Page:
Hyperlocal journalism took two big hits this week.
First, NBC closed EveryBlock, a pioneer in the emerging field of data journalism that started with $1.1 million in funding from the Knight Foundation in 2007 before being acquired by msnbc.com in 2009. Everyblock was innovative in bring highly community data-driven, with open data and custom maps. The original open-source code is actually still available. I don’t have the facts to know if EveryBlock can truly be viewed as a failed experiment in hyperlocal journalism, or if fell victim to the legacy of the General Electric cost-cutting knife, as new management at NBC, the former GE subsidiary, gained control of the site last summer.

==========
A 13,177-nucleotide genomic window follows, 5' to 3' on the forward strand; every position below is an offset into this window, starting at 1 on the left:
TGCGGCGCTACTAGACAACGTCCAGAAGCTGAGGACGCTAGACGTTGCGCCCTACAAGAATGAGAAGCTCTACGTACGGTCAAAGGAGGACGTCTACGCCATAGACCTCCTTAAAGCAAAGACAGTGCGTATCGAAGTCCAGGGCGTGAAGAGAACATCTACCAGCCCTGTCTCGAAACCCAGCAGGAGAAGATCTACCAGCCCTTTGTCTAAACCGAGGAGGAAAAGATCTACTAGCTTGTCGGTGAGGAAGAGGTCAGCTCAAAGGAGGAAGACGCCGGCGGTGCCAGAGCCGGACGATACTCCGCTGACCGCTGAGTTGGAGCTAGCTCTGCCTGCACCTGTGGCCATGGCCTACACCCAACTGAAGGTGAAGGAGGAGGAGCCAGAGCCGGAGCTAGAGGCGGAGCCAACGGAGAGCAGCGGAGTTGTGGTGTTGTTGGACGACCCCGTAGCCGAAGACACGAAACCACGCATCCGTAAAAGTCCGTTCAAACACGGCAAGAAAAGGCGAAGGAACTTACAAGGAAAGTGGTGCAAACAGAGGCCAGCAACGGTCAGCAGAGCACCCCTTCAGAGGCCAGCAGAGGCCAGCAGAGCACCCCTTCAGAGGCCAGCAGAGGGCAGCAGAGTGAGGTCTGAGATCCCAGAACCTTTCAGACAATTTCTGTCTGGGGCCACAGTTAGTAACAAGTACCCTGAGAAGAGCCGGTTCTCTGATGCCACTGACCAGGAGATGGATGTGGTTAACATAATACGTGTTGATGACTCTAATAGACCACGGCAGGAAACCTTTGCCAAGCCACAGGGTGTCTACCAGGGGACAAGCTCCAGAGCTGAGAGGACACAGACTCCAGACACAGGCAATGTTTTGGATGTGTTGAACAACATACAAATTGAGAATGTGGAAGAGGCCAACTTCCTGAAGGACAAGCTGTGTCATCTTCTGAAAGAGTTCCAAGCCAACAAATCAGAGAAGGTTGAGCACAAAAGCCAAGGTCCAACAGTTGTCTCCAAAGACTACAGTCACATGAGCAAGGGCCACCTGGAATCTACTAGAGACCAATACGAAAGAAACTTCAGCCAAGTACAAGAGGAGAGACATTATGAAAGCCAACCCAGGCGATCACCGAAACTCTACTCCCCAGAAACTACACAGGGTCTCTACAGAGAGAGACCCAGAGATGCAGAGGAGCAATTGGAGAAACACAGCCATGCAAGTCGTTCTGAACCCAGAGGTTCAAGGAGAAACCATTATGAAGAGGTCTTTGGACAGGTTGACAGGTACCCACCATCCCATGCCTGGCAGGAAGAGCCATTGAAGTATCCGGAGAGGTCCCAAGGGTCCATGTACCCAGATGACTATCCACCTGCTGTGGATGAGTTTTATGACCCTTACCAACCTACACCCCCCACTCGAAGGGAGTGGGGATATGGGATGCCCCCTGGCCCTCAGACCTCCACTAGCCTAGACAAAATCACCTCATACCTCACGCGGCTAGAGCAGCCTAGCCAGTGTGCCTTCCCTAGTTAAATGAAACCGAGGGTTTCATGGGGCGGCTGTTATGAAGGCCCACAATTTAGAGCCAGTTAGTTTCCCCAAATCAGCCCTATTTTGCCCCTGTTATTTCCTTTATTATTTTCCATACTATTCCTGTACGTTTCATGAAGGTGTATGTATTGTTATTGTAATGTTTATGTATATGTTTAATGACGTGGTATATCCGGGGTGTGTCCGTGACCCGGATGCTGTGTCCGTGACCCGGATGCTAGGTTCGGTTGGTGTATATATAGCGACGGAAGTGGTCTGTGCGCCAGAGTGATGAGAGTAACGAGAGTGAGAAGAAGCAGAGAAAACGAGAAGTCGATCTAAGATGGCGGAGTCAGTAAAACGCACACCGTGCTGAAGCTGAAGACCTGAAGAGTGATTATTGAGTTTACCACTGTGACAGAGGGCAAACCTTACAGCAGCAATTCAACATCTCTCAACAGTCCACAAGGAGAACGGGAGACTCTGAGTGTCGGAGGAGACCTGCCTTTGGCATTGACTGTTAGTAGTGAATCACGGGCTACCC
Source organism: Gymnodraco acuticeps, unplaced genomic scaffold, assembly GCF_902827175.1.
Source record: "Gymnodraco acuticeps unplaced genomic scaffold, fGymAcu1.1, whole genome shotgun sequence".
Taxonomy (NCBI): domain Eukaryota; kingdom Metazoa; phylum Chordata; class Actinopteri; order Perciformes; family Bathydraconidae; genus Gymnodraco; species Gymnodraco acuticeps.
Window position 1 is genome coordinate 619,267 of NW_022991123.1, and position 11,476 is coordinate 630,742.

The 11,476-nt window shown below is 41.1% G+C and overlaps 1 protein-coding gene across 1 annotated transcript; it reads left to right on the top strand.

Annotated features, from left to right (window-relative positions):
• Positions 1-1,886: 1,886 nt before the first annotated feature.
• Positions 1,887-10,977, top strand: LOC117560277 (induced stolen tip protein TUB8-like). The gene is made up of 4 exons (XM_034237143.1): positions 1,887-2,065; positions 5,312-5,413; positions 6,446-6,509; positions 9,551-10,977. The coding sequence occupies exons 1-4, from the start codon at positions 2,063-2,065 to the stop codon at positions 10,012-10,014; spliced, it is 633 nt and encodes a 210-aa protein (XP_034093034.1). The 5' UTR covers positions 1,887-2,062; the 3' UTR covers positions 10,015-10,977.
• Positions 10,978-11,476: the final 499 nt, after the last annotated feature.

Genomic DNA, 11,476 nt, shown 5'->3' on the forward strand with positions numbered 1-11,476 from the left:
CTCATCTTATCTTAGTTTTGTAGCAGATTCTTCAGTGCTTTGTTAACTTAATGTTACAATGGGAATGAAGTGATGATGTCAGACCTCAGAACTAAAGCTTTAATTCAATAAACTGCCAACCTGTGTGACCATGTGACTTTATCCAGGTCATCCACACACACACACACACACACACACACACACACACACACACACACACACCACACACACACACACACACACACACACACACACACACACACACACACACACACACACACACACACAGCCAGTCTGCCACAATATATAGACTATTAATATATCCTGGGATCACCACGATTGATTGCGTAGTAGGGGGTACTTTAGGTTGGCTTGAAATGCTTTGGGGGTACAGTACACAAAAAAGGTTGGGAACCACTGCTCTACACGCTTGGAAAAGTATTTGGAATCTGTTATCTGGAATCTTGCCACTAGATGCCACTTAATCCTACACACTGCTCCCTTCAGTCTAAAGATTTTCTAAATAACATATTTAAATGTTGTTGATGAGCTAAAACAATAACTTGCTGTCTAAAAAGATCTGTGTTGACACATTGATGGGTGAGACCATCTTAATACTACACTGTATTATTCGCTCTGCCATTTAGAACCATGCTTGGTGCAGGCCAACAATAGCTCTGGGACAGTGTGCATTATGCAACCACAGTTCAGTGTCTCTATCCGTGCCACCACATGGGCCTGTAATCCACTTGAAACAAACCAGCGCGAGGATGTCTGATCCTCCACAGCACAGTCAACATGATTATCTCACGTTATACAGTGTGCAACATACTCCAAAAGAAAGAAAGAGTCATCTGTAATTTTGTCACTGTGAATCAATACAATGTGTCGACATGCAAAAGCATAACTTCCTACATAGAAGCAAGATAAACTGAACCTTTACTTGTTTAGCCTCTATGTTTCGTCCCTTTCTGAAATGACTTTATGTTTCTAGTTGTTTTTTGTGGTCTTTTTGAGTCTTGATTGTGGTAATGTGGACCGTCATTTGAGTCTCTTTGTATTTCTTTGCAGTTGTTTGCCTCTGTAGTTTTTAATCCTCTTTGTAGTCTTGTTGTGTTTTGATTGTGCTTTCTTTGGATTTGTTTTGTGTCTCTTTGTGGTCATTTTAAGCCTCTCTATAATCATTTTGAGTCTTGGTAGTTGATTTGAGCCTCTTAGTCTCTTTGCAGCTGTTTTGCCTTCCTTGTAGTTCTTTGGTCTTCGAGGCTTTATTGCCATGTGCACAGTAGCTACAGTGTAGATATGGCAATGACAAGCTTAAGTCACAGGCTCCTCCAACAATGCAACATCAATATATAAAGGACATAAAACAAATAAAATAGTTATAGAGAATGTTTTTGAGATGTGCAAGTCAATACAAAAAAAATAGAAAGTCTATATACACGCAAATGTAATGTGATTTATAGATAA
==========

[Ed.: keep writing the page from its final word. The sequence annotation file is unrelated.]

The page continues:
And, second, AOL admitted what most observers expected, which is that its hyperlocal news network Patch will miss its ambitious revenue prediction of as much as $50 million in 2012 revenue, with only $34 million in 2012 revenue. AOL reportedly lost $100 million on Patch in 2011, a number which they denied. And so the cost cutting axe will be falling on Patch since AOL CEO Tim Armstrong is committed to bring Patch to profitability by the fourth quarter of 2013.
The right formula for sustainably profitable hyperlocal journalism is still elusive. The search, however, is far from over.